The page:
How To Improve Your Bike Handling – 5 Key Cycling Skills

How To Improve Your Bike Handling – 5 Key Cycling Skills


Practicing your bike handling skills isn’t
just something that 10 year old boys do to show off… Hee hee hee hee! …it can actually make real improvements
to your day to day riding, both speed and safety. Here are five things you can practice
that will make you a better rider. Going no-handed is a useful skill in itself
and really helps your bike handling. Best way to start is to go one-handed, and
if you can do this, it means you can drink and of course eat properly. Although going
no-handed might not let you do too much extra, apart from perhaps a two armed victory salute,
unless of course you’re Dan Lloyd, when it could be just getting out a rain cape. But,
what riding no-handed will help you do is develop good balance and a real good feel
for the bike. A slightly strange sounding one, this one.
Most of us after all can ride in a relatively straight line. But, can you actually ride
in a straight line? It’s certainly a skill worth practicing. Find a white line down the edge of a road
and try to ride along it without veering off. The faster you go, the easier it is, so as
you get better at it, slow down and really really hone your sense of balance. It’s an
incredibly useful skill to have. You’ll find it pays dividends in riding in a group, or
indeed just riding in traffic. You can also take it to another level by looking behind
you while riding in a straight line. This is a really, really crucial skill and it will
help to keep you much safer, both you and the people around you. Car back! Even if you are not riding along a white line,
simply riding very very slowly indeed is a good way to improve your balance and bike
handling ability. Just practice riding at say, 1 or 2 miles per hour, just very… very slowly indeed. If you get good at this it will really improve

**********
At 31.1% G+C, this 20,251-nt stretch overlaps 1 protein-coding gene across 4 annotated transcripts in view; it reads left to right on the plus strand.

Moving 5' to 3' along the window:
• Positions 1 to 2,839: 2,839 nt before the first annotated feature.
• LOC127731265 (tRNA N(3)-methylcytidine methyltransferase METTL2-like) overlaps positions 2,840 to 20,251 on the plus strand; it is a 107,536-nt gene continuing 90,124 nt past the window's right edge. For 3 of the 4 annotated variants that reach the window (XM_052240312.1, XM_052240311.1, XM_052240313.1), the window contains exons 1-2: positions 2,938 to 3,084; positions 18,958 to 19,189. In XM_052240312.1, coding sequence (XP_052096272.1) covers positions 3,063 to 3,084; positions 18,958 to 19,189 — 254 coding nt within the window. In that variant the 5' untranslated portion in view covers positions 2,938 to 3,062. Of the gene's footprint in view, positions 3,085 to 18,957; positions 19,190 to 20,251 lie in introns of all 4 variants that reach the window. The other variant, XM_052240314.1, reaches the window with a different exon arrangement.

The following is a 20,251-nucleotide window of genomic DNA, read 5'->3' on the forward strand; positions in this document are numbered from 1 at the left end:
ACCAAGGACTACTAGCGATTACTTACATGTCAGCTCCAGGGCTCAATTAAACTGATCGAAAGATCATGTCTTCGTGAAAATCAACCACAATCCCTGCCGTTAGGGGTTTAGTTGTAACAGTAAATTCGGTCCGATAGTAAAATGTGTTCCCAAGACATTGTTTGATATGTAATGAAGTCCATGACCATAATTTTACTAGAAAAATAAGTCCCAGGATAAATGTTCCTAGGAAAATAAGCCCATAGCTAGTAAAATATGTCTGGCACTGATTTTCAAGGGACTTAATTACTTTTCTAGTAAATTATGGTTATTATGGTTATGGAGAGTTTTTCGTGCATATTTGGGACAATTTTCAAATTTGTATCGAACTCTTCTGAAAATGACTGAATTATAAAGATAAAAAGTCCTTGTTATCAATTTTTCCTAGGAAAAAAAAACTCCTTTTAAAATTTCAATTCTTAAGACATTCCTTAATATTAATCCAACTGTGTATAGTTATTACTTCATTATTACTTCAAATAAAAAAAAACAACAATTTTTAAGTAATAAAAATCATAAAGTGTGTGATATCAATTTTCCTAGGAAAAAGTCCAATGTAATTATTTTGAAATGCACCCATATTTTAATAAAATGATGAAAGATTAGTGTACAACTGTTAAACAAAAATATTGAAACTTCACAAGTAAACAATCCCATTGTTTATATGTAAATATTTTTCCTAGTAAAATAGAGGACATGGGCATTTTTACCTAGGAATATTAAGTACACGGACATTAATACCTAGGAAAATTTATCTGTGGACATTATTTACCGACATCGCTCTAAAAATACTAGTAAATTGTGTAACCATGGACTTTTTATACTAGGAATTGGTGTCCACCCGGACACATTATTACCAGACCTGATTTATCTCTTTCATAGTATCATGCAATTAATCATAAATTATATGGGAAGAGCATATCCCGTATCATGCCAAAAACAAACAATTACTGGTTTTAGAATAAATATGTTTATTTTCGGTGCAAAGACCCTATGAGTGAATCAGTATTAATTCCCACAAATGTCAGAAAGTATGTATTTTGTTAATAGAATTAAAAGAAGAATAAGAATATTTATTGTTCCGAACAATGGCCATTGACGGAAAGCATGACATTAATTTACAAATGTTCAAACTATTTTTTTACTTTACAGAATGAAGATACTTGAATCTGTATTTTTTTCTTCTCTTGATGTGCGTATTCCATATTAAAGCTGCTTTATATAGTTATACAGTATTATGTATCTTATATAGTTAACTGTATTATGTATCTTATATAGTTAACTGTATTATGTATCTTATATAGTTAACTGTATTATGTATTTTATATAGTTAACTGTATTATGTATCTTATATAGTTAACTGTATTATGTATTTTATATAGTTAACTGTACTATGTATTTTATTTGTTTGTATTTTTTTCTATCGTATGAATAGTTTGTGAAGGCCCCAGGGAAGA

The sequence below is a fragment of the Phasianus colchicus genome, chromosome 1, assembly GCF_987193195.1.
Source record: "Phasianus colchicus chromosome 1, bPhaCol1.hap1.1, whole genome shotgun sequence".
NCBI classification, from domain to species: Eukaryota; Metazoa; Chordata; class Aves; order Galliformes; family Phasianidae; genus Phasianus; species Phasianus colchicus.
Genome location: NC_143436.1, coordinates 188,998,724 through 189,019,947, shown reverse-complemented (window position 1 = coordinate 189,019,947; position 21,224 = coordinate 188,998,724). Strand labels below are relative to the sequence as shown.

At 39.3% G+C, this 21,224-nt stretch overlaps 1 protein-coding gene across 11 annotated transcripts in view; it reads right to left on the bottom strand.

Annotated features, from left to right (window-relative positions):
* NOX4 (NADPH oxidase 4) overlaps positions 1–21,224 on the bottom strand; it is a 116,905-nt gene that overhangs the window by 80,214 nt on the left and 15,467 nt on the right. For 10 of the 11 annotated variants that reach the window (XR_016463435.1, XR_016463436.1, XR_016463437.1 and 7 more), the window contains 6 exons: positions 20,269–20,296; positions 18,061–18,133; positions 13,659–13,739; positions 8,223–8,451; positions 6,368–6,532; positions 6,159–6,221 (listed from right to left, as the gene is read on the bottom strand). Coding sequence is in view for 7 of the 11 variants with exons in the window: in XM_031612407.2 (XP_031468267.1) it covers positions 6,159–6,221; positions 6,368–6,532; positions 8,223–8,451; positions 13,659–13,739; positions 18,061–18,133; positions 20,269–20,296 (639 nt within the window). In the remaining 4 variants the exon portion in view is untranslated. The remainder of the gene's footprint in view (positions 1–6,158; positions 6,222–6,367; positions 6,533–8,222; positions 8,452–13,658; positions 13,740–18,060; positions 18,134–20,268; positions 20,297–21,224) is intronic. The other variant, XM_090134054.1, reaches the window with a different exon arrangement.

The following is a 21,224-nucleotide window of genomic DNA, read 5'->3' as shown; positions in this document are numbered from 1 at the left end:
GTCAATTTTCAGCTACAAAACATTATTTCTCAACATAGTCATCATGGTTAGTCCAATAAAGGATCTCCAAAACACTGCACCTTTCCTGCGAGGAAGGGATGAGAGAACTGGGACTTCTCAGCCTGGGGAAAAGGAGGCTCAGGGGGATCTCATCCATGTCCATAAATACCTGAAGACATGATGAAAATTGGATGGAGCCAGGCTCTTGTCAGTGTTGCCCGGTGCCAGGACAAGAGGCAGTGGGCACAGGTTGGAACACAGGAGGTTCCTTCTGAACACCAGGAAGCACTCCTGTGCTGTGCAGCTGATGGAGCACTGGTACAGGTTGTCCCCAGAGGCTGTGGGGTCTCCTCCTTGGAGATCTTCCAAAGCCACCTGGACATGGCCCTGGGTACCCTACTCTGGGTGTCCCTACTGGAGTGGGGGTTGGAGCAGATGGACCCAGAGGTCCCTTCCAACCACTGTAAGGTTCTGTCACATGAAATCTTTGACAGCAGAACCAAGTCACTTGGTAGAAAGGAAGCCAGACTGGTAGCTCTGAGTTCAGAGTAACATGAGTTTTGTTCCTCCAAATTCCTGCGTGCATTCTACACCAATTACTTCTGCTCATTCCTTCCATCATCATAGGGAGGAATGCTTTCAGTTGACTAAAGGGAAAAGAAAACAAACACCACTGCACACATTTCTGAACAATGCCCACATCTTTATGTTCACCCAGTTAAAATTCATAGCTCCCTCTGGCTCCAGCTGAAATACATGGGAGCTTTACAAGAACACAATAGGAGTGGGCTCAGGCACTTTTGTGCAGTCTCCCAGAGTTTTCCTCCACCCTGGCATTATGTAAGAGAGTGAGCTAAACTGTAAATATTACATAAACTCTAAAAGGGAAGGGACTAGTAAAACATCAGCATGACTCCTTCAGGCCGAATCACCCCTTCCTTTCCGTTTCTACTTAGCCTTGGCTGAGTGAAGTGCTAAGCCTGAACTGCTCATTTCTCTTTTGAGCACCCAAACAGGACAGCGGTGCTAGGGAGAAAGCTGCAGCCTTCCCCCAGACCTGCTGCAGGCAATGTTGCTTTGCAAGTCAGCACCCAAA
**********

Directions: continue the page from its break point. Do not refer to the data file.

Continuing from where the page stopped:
your confidence in slow speed situations, particularly in traffic, but also this skill
translates to when you’re going fast, as it gives you a heightened sense of balance. Another skill that’s going to impress kids
around the world, but it’s actually really really important to have as part of your bike
handling repertoire. We’ve got detailed videos showing you how
to do this, but in essence, it’s really important to be able to bunny hop over potholes in the
road in an emergency, over speed bumps or even onto kerbs. Of course that’s illegal,
but it might be something that one day saves your life. Bunny hopping isn’t going to damage your bike,
not if you do it correctly. After all, landing from just a few inches high is probably actually
less stress on your bike than hitting the pothole itself. We wouldn’t suggest that
you go out and practice while riding in a group, but if you’re out on your own and
you see a little pothole, why not just start by popping a little bunny hop over it. It
might one day be a skill that you really rely on. Skidding a road bike is not something you
ever want to be in a position to do, but being able to handle it if necessary is a great
skill to have. Practice on grass so that you don’t trash
your bike, and play around with how it feels to slide the back end by pulling your back
brake on. Next, you can try ending the slide by releasing your back brake and see how the
tyre will try to regain traction. If you rode a lot as a kid, this will probably feel like
second nature, but if you didn’t, you’ll soon see the need to practice
a bit.